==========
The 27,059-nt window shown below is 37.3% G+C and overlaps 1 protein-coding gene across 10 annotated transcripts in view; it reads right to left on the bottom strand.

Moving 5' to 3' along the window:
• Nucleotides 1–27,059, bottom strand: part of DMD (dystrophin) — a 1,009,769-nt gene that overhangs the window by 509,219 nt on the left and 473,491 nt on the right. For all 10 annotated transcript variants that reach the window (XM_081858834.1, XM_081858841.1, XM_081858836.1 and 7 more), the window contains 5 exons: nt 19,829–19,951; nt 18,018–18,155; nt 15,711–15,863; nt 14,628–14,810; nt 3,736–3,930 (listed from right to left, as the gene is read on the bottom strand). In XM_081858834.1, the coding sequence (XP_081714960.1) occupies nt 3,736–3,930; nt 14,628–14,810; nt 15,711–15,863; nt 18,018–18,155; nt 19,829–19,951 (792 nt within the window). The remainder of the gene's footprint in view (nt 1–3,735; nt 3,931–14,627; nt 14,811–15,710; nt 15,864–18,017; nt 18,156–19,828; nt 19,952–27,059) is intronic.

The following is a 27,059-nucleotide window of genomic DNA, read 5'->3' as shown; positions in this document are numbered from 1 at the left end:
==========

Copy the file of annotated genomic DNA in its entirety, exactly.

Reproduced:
The 27,059-nt window shown below is 37.3% G+C and overlaps 1 protein-coding gene across 10 annotated transcripts in view; it reads right to left on the bottom strand.

Moving 5' to 3' along the window:
• Nucleotides 1–27,059, bottom strand: part of DMD (dystrophin) — a 1,009,769-nt gene that overhangs the window by 509,219 nt on the left and 473,491 nt on the right. For all 10 annotated transcript variants that reach the window (XM_081858834.1, XM_081858841.1, XM_081858836.1 and 7 more), the window contains 5 exons: nt 19,829–19,951; nt 18,018–18,155; nt 15,711–15,863; nt 14,628–14,810; nt 3,736–3,930 (listed from right to left, as the gene is read on the bottom strand). In XM_081858834.1, the coding sequence (XP_081714960.1) occupies nt 3,736–3,930; nt 14,628–14,810; nt 15,711–15,863; nt 18,018–18,155; nt 19,829–19,951 (792 nt within the window). The remainder of the gene's footprint in view (nt 1–3,735; nt 3,931–14,627; nt 14,811–15,710; nt 15,864–18,017; nt 18,156–19,828; nt 19,952–27,059) is intronic.

The following is a 27,059-nucleotide window of genomic DNA, read 5'->3' as shown; positions in this document are numbered from 1 at the left end: